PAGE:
Writing in The New York Times, Noam Schieber has an op-ed entitled The Centrists Didn’t Hold. He discusses the DLC, equating the organization with centrists beliefs. He offers a good run down of the conditions which briefly made the DLC an organization with influence among Democrats:
Before the Clinton presidency, the leadership council’s critique of the Democratic Party had merit. Many voters emerged from the 1970s and early ’80s deeply skeptical of liberalism. As Mr. Clinton put it in his 1991 speech, people who once voted for the Democrats no longer “trusted us in national elections to defend our national interest abroad, to put their values in our social policy at home or to take their tax money and spend it with discipline.”
The council grew out of frustration with Walter Mondale’s crushing 1984 defeat. Mr. Mondale had maneuvered to win the A.F.L.-C.I.O.’s endorsement during the Democratic primaries, but his victory was pyrrhic. The endorsement solidified Mr. Mondale’s reputation as the candidate of special interests. In order to shake the label, Mr. Mondale proposed raising taxes to cut the deficit, which only worsened his image among swing voters.
During the 1980s and ’90s, the council played a vital role in curbing both the perception and the reality of liberal excess inside the Democratic Party, and its efforts paved the way for Mr. Clinton’s ascendance. The council’s medicine worked. The centrist wing of the party won important battles on welfare reform, crime and the budget. By the late ’90s, Americans trusted Democrats to run the economy and keep their neighborhoods safe.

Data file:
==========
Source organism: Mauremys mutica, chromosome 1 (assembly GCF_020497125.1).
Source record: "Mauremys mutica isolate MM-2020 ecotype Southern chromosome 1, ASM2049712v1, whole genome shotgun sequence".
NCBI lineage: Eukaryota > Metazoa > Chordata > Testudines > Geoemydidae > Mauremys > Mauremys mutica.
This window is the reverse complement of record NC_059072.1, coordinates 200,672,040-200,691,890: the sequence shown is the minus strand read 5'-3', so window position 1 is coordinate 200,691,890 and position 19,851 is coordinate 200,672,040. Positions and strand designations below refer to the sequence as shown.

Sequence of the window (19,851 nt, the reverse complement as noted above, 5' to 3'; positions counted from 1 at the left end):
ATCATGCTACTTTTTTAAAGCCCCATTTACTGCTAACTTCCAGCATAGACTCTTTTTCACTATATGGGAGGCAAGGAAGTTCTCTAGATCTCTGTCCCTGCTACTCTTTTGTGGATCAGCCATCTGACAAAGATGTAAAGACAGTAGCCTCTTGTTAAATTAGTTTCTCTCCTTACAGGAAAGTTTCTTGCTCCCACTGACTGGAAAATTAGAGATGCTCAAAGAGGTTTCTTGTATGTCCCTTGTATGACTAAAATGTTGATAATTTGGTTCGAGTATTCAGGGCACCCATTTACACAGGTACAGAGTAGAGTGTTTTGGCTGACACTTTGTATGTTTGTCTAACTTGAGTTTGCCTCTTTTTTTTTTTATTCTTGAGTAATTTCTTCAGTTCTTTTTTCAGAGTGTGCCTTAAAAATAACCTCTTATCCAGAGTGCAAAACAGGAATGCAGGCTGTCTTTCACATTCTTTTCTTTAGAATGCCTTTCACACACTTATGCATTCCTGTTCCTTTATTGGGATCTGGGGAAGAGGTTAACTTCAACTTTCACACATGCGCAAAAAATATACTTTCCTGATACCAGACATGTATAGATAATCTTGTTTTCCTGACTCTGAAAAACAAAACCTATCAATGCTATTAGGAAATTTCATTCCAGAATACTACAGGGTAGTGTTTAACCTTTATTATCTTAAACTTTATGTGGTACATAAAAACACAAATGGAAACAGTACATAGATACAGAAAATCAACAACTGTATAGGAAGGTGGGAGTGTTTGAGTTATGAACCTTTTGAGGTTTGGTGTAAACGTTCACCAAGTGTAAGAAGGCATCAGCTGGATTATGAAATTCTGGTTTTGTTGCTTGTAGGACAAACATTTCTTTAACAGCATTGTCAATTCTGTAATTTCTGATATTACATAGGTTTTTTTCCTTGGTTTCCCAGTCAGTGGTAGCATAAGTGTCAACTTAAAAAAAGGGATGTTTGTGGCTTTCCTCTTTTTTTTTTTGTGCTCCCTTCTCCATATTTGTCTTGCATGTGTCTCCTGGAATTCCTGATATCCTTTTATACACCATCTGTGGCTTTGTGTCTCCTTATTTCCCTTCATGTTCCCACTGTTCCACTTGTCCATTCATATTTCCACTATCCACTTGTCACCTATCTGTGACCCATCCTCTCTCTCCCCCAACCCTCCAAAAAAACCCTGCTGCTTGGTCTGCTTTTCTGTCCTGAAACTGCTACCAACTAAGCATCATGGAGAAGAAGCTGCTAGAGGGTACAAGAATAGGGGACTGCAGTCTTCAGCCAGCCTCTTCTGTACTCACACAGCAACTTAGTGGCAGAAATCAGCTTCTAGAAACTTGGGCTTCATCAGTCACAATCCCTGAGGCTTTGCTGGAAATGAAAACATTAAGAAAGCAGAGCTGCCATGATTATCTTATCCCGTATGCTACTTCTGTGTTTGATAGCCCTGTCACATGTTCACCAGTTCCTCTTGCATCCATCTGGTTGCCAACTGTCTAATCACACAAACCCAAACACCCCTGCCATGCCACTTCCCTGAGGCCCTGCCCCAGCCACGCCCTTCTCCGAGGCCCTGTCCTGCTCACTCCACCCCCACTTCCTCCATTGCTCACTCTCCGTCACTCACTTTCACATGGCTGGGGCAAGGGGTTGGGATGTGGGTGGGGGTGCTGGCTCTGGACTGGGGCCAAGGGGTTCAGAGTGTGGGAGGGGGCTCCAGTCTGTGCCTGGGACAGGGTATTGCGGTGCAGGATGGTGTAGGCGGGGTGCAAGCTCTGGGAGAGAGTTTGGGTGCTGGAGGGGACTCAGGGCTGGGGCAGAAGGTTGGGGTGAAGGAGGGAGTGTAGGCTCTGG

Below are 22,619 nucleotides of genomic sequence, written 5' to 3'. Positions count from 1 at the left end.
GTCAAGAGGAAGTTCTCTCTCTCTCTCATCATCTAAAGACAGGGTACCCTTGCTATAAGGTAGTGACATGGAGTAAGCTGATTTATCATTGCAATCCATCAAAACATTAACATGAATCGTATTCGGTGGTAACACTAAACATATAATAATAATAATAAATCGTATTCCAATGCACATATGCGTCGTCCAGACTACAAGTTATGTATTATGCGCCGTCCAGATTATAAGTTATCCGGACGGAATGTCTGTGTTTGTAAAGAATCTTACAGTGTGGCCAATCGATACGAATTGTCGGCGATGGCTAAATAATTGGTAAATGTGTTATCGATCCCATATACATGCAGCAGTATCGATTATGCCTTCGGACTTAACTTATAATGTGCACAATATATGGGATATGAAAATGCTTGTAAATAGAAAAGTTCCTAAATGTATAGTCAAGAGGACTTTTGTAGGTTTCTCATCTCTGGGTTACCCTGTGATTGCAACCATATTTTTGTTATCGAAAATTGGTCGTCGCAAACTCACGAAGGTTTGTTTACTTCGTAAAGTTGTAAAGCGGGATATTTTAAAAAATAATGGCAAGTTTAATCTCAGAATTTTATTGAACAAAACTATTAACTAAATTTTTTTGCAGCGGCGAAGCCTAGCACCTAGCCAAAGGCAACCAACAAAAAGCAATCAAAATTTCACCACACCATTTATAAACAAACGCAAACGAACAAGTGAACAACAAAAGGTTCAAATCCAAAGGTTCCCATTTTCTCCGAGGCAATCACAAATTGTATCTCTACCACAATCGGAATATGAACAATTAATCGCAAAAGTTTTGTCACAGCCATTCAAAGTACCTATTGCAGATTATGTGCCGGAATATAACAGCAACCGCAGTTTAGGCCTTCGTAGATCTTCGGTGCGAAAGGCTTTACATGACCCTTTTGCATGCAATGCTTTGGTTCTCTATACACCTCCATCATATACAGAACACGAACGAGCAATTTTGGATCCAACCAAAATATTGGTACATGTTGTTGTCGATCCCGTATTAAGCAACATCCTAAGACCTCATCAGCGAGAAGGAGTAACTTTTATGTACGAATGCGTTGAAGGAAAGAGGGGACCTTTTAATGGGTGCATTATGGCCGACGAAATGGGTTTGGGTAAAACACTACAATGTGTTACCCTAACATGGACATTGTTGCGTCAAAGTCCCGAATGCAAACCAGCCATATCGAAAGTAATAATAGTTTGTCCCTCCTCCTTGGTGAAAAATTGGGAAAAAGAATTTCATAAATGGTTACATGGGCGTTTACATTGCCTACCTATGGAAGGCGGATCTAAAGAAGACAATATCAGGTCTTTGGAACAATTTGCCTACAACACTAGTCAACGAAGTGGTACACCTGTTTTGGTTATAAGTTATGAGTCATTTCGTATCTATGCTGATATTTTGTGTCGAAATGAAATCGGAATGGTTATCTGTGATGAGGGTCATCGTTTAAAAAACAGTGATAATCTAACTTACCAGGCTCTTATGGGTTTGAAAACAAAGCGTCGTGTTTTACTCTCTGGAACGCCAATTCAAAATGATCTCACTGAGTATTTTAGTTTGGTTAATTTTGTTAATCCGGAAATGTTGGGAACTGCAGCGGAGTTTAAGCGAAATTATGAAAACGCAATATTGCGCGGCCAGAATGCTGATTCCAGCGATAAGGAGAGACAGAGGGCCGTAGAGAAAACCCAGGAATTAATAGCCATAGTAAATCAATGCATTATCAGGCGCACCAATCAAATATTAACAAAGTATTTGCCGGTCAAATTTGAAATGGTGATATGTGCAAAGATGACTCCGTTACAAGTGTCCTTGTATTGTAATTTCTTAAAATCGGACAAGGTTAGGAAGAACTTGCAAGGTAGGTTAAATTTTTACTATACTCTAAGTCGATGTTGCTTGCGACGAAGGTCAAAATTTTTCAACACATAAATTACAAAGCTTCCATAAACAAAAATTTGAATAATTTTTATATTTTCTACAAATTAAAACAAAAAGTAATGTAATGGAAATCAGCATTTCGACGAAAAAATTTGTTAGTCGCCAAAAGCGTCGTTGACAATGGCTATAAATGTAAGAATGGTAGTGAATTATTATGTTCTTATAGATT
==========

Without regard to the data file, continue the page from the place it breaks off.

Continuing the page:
The DLC’s fortunes declined when they no longer had Bill Clinton in the White House. Instead we had greater unity among Democrats as “George W. Bush taught Democrats of all stripes that their differences with one another were minor compared with the differences between them and Republicans.”
Today the DLC has little support and Democratic candidates are ignoring their meeting. This should not be confused with a decline in economic centricism. The DLC lost its credibility because of taking the wrong side on major issues. The war and the reaction to George Bush’s war on freedom (or war on terrorism as conservatives like to call it) separated the DLC from both the left and many former centrist Democrats. Economic centrists such as Howard Dean and John Kerry drifted from the DLC as they stressed opposition to the war, and such opposition to the war replaced economics in dividing between left and liberal. For a time, even a moderate such as Dean was considered far left for opposing the war. Today, opposition to the war has become the mainstream, centrist view, leaving the DLC even further out in the wilderness.
Schieber mentions Iraq, but stresses the bankruptcy bill as an issue in which the DLC’s views differed from most Democrats. Despite taking the liberal side on this issue, he also notes that the party continued to embrace some centrist economic ideas:
In an implicit rebuke to their Democratic colleagues, these New Democrats declared their support for the bill “as champions of both personal and fiscal responsibility.”
But Democrats had by this point done much to establish themselves as proponents of “personal and fiscal responsibility.” They were in no danger of trashing the party’s post-Clinton reputation.
The problem isn’t that centrist ideas didn’t hold, but that the DLC moved to the right while the center changed. As the Republicans have moved to the extreme right, the Democrats have taken over the center both by the worthwhile changes in attitude brought about by the DLC and because Democratic ideas on issues such as the war and health care now represent the majority, middle of the road views. Centrist ideas have won, while the DLC has lost due to move to the right.